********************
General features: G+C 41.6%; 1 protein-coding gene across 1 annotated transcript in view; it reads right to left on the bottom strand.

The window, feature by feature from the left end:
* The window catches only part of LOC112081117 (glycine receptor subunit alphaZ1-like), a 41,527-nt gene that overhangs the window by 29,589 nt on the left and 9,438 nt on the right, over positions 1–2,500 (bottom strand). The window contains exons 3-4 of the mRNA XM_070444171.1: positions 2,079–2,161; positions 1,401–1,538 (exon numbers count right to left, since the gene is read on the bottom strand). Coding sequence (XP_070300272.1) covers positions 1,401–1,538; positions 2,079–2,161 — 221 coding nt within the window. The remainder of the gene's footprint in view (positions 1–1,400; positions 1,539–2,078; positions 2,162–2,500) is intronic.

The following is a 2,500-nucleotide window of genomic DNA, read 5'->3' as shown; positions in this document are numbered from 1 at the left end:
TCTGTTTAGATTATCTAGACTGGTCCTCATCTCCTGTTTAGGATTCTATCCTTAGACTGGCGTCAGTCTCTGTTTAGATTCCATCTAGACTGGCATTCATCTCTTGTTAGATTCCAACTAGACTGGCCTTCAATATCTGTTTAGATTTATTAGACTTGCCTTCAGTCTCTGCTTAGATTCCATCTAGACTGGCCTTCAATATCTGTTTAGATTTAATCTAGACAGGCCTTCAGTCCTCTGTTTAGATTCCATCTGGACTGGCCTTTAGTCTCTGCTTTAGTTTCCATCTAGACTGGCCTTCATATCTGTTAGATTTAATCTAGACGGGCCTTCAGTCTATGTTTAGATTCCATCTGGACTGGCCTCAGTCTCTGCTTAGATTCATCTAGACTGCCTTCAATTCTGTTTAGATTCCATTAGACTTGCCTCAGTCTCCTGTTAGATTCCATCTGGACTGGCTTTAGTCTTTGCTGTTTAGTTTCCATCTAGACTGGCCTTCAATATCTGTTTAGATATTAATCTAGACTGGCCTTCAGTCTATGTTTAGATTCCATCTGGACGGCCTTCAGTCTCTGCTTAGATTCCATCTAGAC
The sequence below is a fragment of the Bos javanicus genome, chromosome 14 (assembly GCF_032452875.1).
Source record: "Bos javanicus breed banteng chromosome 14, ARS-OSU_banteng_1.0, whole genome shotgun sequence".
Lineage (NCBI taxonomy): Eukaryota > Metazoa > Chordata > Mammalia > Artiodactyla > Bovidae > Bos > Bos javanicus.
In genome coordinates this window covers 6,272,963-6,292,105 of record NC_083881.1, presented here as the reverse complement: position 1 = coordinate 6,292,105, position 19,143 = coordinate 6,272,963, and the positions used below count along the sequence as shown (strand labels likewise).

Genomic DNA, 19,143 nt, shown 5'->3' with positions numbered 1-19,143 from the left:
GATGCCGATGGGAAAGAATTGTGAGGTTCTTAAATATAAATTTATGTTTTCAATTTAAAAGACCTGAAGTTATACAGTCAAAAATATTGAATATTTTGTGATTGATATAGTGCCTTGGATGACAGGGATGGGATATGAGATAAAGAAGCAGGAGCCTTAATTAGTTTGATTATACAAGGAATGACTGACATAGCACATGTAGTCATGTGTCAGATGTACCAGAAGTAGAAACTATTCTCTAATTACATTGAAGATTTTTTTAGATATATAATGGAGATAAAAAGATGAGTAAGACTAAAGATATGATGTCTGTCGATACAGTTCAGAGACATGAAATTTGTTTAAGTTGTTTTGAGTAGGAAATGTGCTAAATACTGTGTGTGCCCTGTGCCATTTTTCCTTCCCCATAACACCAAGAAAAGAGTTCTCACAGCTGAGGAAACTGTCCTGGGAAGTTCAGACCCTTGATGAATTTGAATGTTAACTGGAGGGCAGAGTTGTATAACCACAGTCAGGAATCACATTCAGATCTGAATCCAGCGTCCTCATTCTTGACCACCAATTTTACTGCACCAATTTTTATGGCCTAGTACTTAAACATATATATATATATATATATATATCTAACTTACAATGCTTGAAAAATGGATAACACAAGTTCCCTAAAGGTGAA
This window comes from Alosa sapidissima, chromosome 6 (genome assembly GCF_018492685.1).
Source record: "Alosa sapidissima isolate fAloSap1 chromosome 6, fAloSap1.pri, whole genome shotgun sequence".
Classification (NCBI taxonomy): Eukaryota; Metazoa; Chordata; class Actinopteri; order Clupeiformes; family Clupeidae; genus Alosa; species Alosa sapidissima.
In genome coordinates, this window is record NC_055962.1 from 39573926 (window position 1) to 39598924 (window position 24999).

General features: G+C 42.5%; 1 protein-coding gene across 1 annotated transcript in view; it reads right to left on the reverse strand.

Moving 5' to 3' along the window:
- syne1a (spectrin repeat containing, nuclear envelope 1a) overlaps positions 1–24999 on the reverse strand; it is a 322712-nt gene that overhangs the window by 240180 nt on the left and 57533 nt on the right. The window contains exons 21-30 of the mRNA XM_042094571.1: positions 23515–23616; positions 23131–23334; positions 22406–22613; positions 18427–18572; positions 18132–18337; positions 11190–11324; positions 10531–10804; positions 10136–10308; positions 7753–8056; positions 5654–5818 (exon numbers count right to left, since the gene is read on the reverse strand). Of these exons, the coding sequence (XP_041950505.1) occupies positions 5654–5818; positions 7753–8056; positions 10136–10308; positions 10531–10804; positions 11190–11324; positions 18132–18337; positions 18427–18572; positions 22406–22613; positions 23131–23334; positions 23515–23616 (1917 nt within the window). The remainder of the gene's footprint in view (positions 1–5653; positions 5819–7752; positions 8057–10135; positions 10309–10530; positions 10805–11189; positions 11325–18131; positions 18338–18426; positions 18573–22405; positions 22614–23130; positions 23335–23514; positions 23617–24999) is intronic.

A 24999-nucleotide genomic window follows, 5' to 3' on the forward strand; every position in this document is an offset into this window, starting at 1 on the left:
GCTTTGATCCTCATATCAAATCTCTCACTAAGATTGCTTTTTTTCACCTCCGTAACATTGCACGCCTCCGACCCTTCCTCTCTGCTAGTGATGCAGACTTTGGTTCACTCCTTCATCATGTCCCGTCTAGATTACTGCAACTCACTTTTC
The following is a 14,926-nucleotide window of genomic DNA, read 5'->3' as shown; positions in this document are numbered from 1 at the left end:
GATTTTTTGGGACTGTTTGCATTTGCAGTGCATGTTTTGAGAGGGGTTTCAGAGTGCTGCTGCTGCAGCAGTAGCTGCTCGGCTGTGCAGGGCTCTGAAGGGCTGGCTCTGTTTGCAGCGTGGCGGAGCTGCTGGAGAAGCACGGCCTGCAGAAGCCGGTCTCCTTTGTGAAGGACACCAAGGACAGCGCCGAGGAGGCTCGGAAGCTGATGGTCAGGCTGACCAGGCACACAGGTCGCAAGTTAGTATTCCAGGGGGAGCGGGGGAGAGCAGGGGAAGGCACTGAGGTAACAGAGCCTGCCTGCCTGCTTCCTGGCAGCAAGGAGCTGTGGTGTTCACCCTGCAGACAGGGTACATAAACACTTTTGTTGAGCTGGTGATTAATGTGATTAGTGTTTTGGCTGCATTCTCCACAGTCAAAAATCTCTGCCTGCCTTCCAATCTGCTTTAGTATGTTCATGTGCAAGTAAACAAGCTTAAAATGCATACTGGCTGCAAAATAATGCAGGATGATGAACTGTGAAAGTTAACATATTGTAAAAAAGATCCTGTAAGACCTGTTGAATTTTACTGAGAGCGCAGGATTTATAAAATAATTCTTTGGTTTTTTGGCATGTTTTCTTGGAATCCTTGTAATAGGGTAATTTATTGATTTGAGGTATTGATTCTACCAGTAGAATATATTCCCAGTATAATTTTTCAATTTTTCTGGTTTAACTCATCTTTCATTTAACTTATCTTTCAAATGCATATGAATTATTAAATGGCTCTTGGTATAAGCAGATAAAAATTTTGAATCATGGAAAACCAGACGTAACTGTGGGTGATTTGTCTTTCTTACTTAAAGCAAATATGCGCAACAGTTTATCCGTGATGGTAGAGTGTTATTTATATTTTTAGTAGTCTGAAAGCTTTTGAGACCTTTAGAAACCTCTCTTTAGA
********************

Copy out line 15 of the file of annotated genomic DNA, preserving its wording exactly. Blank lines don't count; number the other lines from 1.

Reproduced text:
In genome coordinates, this window is record NC_055962.1 from 39573926 (window position 1) to 39598924 (window position 24999).